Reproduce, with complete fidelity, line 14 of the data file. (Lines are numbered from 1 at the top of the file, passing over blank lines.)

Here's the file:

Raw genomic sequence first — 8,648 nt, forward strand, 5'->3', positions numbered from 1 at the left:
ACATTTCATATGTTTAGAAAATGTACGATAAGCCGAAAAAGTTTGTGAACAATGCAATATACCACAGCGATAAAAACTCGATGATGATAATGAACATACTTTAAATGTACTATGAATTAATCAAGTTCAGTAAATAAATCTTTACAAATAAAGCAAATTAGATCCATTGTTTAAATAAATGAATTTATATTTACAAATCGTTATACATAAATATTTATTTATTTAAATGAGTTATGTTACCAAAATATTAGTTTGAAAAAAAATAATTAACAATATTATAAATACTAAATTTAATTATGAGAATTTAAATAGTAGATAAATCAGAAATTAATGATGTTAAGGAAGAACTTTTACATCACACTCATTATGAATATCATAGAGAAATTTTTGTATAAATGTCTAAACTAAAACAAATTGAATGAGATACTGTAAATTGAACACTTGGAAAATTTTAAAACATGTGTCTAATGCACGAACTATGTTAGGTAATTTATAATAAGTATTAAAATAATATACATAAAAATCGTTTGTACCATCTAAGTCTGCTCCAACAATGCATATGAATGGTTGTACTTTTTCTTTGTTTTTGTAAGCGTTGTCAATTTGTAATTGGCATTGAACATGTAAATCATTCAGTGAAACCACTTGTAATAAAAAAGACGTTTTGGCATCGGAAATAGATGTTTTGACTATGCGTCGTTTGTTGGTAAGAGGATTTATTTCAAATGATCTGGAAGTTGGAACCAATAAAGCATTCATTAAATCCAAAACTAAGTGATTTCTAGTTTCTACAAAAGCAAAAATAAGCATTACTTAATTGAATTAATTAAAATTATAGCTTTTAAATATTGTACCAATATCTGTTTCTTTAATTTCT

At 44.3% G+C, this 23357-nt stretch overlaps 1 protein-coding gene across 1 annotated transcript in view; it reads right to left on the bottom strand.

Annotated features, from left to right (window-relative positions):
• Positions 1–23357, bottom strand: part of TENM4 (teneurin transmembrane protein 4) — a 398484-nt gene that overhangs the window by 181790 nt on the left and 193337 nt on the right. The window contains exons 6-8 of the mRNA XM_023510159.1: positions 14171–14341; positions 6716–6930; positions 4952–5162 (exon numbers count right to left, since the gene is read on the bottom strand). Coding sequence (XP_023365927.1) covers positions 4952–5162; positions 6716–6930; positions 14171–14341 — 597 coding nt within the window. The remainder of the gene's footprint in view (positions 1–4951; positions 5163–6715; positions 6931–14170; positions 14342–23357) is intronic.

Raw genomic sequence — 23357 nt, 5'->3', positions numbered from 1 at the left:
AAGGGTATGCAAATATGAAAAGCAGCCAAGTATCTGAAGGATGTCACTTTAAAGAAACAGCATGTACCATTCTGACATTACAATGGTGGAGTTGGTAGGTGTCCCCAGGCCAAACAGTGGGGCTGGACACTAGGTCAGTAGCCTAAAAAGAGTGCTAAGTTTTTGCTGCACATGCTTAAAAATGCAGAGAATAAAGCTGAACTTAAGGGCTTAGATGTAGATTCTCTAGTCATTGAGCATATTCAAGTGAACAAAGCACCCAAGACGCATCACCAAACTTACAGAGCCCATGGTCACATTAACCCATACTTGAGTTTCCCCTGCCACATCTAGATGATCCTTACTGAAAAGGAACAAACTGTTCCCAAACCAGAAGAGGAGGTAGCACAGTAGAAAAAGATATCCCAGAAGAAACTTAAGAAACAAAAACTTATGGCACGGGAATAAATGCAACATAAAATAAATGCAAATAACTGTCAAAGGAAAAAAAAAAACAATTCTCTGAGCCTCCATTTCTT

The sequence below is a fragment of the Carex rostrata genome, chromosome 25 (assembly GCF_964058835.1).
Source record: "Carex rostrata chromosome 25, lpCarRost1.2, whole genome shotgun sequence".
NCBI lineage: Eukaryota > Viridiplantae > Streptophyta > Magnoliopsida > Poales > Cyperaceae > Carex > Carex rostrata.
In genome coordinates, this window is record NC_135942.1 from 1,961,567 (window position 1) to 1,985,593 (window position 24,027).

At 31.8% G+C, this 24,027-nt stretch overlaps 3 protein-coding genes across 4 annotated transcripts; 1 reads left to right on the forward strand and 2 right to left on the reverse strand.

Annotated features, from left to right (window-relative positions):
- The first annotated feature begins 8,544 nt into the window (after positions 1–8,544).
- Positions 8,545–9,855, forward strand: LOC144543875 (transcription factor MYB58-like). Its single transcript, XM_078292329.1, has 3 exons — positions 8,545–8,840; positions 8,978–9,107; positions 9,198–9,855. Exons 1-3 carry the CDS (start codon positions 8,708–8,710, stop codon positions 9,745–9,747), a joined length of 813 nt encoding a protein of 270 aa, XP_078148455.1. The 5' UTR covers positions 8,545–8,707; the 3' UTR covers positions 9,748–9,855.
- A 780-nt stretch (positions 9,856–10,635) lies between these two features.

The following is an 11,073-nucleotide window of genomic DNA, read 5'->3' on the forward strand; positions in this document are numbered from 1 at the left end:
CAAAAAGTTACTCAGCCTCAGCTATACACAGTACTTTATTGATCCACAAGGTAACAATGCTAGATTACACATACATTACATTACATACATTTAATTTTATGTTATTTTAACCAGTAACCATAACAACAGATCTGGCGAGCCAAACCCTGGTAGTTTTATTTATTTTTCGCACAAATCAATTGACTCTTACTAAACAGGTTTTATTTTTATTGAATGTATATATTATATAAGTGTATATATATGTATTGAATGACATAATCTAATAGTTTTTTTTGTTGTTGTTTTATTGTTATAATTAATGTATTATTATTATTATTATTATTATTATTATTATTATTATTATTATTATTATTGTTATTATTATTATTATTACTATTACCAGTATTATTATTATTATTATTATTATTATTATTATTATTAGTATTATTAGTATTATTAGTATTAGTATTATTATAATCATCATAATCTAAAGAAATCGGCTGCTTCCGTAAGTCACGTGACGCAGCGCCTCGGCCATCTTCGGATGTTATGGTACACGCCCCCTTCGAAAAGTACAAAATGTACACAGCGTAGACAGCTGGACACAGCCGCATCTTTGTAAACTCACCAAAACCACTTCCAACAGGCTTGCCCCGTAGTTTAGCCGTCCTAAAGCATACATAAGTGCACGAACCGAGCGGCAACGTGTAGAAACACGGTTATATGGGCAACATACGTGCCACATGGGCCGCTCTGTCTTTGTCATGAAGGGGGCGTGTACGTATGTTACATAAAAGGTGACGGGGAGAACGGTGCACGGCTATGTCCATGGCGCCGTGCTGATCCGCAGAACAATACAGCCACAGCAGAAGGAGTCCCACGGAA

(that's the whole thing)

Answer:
- The first annotated feature begins 8,544 nt into the window (after positions 1–8,544).